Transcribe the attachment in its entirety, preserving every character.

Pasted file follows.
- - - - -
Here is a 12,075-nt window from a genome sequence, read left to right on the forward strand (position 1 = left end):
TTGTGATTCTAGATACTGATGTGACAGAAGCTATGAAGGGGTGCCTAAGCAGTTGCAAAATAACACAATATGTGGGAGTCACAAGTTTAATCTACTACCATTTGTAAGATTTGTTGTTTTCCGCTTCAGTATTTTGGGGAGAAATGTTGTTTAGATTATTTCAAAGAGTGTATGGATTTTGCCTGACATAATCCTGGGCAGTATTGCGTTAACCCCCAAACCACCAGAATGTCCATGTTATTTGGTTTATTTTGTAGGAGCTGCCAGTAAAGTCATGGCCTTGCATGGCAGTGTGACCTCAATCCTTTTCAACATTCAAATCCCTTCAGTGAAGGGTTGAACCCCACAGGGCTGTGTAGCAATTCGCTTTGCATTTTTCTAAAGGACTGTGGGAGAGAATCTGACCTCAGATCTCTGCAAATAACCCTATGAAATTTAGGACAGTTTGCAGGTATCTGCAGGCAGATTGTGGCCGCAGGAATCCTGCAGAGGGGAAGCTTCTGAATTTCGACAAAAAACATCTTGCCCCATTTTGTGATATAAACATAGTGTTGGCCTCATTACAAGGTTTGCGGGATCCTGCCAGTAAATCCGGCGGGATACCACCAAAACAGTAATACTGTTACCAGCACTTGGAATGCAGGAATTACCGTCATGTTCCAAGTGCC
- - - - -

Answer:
Here is a 12,075-nt window from a genome sequence, read left to right on the forward strand (position 1 = left end):
TTGTGATTCTAGATACTGATGTGACAGAAGCTATGAAGGGGTGCCTAAGCAGTTGCAAAATAACACAATATGTGGGAGTCACAAGTTTAATCTACTACCATTTGTAAGATTTGTTGTTTTCCGCTTCAGTATTTTGGGGAGAAATGTTGTTTAGATTATTTCAAAGAGTGTATGGATTTTGCCTGACATAATCCTGGGCAGTATTGCGTTAACCCCCAAACCACCAGAATGTCCATGTTATTTGGTTTATTTTGTAGGAGCTGCCAGTAAAGTCATGGCCTTGCATGGCAGTGTGACCTCAATCCTTTTCAACATTCAAATCCCTTCAGTGAAGGGTTGAACCCCACAGGGCTGTGTAGCAATTCGCTTTGCATTTTTCTAAAGGACTGTGGGAGAGAATCTGACCTCAGATCTCTGCAAATAACCCTATGAAATTTAGGACAGTTTGCAGGTATCTGCAGGCAGATTGTGGCCGCAGGAATCCTGCAGAGGGGAAGCTTCTGAATTTCGACAAAAAACATCTTGCCCCATTTTGTGATATAAACATAGTGTTGGCCTCATTACAAGGTTTGCGGGATCCTGCCAGTAAATCCGGCGGGATACCACCAAAACAGTAATACTGTTACCAGCACTTGGAATGCAGGAATTACCGTCATGTTCCAAGTGCC